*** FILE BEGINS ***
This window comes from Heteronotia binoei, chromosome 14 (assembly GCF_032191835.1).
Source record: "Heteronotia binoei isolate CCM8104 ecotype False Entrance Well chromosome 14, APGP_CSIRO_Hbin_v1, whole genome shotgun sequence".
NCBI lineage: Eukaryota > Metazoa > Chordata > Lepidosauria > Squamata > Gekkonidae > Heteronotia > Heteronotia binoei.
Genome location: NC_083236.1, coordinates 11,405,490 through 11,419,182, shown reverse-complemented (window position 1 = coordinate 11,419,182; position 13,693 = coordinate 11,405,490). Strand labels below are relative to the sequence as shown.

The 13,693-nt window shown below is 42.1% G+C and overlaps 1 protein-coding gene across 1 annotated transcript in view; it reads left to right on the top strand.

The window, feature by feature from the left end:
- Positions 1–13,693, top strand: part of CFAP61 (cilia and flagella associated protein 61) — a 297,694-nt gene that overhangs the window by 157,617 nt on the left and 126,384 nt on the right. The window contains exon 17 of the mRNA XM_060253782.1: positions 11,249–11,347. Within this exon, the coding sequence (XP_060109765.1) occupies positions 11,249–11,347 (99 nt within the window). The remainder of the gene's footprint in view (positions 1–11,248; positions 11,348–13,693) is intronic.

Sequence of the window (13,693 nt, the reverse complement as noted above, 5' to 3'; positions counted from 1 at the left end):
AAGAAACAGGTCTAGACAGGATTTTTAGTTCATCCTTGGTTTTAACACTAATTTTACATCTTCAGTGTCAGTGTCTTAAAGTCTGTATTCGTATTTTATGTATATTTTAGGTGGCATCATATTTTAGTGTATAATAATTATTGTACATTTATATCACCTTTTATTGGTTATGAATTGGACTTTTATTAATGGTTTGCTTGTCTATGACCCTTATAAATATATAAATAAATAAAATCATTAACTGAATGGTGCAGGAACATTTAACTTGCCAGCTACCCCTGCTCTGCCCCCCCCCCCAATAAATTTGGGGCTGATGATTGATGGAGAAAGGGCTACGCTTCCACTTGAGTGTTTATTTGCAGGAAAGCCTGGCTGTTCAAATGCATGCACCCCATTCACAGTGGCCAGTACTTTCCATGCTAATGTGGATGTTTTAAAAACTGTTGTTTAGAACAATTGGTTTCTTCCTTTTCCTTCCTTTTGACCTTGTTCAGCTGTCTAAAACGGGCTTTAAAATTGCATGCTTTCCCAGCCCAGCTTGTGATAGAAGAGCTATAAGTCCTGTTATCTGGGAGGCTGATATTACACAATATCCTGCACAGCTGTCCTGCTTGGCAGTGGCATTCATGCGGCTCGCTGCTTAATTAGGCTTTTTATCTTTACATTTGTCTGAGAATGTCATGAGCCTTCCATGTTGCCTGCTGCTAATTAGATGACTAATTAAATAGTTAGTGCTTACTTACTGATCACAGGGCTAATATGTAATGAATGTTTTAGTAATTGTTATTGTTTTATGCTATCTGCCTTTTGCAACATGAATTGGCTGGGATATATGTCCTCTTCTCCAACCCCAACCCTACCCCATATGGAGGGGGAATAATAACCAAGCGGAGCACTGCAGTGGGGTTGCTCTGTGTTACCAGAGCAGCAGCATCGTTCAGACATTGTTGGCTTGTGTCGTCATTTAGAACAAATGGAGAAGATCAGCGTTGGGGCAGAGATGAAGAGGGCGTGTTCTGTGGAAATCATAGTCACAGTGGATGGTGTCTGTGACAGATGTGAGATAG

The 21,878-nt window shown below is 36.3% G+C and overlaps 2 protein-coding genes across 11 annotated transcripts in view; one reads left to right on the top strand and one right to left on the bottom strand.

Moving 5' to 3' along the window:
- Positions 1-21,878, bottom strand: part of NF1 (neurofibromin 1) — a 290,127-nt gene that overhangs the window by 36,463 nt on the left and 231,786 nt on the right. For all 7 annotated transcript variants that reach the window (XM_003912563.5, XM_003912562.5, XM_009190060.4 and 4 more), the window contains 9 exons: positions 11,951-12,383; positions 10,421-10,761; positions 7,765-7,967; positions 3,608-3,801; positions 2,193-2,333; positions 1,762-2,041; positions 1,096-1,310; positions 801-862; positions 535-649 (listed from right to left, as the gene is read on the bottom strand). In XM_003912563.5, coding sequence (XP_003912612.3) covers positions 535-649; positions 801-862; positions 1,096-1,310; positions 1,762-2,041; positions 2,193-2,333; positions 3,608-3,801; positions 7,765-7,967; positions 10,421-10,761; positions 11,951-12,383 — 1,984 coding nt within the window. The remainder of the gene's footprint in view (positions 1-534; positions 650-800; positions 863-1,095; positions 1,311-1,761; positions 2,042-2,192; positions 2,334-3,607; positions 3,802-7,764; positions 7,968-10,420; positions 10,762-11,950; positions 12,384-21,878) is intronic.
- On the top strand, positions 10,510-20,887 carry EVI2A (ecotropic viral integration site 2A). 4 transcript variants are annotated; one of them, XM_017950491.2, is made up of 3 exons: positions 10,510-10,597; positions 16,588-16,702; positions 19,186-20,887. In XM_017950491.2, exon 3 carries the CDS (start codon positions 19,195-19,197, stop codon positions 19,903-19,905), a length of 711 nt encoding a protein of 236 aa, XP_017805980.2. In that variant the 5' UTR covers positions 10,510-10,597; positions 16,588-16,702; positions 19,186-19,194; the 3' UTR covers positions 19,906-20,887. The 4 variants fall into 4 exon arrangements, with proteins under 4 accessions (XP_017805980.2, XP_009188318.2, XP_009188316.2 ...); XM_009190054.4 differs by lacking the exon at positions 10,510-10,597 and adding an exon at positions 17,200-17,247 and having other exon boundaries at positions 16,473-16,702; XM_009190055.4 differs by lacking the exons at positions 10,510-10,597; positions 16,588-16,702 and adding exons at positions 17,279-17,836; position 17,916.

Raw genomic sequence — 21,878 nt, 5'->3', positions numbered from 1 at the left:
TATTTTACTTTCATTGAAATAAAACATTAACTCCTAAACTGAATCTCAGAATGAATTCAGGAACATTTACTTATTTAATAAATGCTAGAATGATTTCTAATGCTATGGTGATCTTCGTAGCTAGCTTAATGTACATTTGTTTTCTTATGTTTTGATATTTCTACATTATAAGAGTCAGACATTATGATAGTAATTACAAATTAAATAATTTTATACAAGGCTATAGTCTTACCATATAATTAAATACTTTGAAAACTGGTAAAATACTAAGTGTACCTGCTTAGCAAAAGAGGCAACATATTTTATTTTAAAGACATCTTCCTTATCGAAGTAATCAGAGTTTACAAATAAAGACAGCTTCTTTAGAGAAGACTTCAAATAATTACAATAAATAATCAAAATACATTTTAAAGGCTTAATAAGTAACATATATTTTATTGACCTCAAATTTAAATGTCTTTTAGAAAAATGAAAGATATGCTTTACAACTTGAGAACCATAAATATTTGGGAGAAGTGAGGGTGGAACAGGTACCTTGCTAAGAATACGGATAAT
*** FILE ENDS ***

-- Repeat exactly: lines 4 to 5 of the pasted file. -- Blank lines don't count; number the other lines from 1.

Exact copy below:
Genome location: NC_083236.1, coordinates 11,405,490 through 11,419,182, shown reverse-complemented (window position 1 = coordinate 11,419,182; position 13,693 = coordinate 11,405,490). Strand labels below are relative to the sequence as shown.

The 13,693-nt window shown below is 42.1% G+C and overlaps 1 protein-coding gene across 1 annotated transcript in view; it reads left to right on the top strand.